16.10 - System-Derived and System-Generated Columns - Teradata Database

Teradata Database Design

Teradata Database
Release Number
Release Date
June 2017
Content Type
User Guide
Publication ID
English (United States)

About System-Derived Columns

As the name implies, system-derived columns are columns whose values are not created by users, but instead are derived dynamically by the system. Some system-derived columns contain values that Teradata Database creates and maintains for internal use, while others contain values that are critical for user applications.

The following system-derived column types are supported by Teradata Database:

  • ROWID columns (see ROWID Columns below)
  • PARTITION and PARTITION#L n columns

ROWID, PARTITION, and PARTITION#L n columns are always system-defined and their values are always system-generated.

About System-Generated Columns

In some cases of system-generated columns the DBA specifies the name of the column and whether or not it is to be created for a table and in other cases, the existence, name, and contents of the column are all system-controlled.

The following system-generated column types are supported by Teradata Database:

  • Identity columns

    Identity columns are user-defined, but Teradata Database defines the values inserted into them (in the case of GENERATED ALWAYS AS IDENTITY columns, all column values are system-generated. In the case of GENERATED BY DEFAULT AS IDENTITY columns, inserted column values can be user-generated or system-generated.).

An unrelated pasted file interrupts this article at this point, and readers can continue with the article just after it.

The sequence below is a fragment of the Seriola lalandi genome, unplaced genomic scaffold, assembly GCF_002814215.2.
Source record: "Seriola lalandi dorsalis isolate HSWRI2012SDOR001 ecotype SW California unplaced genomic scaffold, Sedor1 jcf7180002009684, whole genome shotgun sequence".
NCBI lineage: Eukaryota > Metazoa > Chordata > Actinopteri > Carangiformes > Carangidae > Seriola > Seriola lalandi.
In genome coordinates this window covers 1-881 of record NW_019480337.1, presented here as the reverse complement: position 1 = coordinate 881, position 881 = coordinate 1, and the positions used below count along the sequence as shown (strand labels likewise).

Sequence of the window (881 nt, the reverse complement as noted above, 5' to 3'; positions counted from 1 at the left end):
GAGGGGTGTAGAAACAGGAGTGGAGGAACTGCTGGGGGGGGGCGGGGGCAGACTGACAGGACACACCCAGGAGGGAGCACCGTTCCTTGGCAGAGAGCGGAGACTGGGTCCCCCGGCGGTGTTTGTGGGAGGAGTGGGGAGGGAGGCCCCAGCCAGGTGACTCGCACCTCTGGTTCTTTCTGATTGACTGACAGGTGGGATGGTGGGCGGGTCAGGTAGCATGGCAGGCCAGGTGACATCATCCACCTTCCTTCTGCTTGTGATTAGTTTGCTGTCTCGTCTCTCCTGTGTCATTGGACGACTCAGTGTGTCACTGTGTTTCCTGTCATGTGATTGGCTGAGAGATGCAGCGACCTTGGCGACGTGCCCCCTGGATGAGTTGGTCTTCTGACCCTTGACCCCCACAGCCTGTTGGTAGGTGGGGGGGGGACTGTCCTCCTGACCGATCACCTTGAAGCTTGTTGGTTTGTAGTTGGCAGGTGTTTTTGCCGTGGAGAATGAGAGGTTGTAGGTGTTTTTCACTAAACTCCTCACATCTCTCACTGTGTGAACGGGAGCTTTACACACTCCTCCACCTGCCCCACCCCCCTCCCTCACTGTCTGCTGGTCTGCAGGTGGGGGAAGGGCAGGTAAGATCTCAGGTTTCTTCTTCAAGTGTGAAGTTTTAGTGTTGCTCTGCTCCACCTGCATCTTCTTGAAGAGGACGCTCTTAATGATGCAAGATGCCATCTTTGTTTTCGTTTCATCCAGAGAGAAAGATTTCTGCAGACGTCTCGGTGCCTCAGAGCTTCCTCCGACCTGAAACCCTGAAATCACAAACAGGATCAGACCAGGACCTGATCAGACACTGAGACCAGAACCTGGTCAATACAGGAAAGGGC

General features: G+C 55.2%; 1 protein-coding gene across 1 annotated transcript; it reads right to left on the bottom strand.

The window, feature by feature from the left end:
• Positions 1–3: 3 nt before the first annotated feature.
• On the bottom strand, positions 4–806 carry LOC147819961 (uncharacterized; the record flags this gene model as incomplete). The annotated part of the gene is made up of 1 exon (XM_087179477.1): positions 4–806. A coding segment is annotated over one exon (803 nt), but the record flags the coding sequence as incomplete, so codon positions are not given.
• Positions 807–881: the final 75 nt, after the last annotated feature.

• Object Identifier columns (see Object Identifier Columns)

    Similarly, BLOB, CLOB, and XML columns are user-defined, but Teradata Database defines the OID values that point to them.

ROWID Columns

Every Teradata Database base table, join index, and hash index has a system-generated column named ROWID. The fields in this column contain the RowID value for their rows.

FOR a partitioned table or join index that has … The data type for ROWID values is …
65,535 or fewer combined partitions BYTE(10)
> 65,535 combined partitions BYTE(16)

The system-derived column ROWID contains the internal row identifier associated with a row of a base table or join index.

With one exception, there is nothing different for a column-partitioned table or join index. The exception is that the column partition is always 1 for the internal partition number in the ROWID of a column-partitioned table or join index. If you only specify column partitioning when you create a column-partitioned table or join index and do not specify the ADD option, the table or index always uses 2-byte partitioning.

As a user, you can only specify the ROWID keyword in a CREATE JOIN INDEX request to enable non-covering join indexes to join with base table columns to optimize query processing (see Partial Query Coverage, Restrictions on Partial Covering by Join Indexes, and “CREATE JOIN INDEX” in SQL Data Definition Language). You cannot specify ROWID in any other context at any time.

The rules for using the ROWID keyword in a CREATE JOIN INDEX request are as follows.

  • You can optionally specify the ROWID for a base table in the select list of an nonpartitioned or PPI join index definition.

    The select list for a column-partitioned join index must include the system-derived column ROWID of the base table, and it must be specified with an alias.

    If you reference multiple tables in the join index definition, then you must fully qualify each ROWID specification.